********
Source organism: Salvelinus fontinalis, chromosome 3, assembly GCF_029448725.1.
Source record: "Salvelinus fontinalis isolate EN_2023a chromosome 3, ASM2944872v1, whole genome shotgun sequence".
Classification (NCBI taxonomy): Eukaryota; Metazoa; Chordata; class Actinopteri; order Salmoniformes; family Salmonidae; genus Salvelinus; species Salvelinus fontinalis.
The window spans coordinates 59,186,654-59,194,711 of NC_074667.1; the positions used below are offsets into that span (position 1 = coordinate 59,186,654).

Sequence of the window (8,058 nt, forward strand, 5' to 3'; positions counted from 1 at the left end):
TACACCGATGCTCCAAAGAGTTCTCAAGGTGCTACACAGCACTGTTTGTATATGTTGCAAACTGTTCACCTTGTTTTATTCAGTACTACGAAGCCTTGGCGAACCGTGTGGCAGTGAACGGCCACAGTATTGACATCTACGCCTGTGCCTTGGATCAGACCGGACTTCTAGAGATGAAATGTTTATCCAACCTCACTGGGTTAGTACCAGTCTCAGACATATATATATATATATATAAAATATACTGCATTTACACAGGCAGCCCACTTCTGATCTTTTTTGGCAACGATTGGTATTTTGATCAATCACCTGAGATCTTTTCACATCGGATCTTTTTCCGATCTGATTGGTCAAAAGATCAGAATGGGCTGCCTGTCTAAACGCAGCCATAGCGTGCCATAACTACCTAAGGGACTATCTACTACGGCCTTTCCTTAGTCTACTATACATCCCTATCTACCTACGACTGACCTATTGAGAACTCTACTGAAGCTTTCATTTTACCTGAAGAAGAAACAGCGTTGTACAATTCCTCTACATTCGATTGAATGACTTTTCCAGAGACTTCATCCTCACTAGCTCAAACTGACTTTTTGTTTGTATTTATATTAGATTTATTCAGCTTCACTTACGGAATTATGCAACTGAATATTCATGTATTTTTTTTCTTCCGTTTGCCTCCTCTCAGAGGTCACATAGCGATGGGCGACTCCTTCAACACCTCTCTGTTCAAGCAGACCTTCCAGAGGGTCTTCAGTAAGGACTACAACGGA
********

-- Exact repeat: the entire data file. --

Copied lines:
Source organism: Salvelinus fontinalis, chromosome 3, assembly GCF_029448725.1.
Source record: "Salvelinus fontinalis isolate EN_2023a chromosome 3, ASM2944872v1, whole genome shotgun sequence".
Classification (NCBI taxonomy): Eukaryota; Metazoa; Chordata; class Actinopteri; order Salmoniformes; family Salmonidae; genus Salvelinus; species Salvelinus fontinalis.
The window spans coordinates 59,186,654-59,194,711 of NC_074667.1; the positions used below are offsets into that span (position 1 = coordinate 59,186,654).

Sequence of the window (8,058 nt, forward strand, 5' to 3'; positions counted from 1 at the left end):
TACACCGATGCTCCAAAGAGTTCTCAAGGTGCTACACAGCACTGTTTGTATATGTTGCAAACTGTTCACCTTGTTTTATTCAGTACTACGAAGCCTTGGCGAACCGTGTGGCAGTGAACGGCCACAGTATTGACATCTACGCCTGTGCCTTGGATCAGACCGGACTTCTAGAGATGAAATGTTTATCCAACCTCACTGGGTTAGTACCAGTCTCAGACATATATATATATATATATAAAATATACTGCATTTACACAGGCAGCCCACTTCTGATCTTTTTTGGCAACGATTGGTATTTTGATCAATCACCTGAGATCTTTTCACATCGGATCTTTTTCCGATCTGATTGGTCAAAAGATCAGAATGGGCTGCCTGTCTAAACGCAGCCATAGCGTGCCATAACTACCTAAGGGACTATCTACTACGGCCTTTCCTTAGTCTACTATACATCCCTATCTACCTACGACTGACCTATTGAGAACTCTACTGAAGCTTTCATTTTACCTGAAGAAGAAACAGCGTTGTACAATTCCTCTACATTCGATTGAATGACTTTTCCAGAGACTTCATCCTCACTAGCTCAAACTGACTTTTTGTTTGTATTTATATTAGATTTATTCAGCTTCACTTACGGAATTATGCAACTGAATATTCATGTATTTTTTTTCTTCCGTTTGCCTCCTCTCAGAGGTCACATAGCGATGGGCGACTCCTTCAACACCTCTCTGTTCAAGCAGACCTTCCAGAGGGTCTTCAGTAAGGACTACAACGGA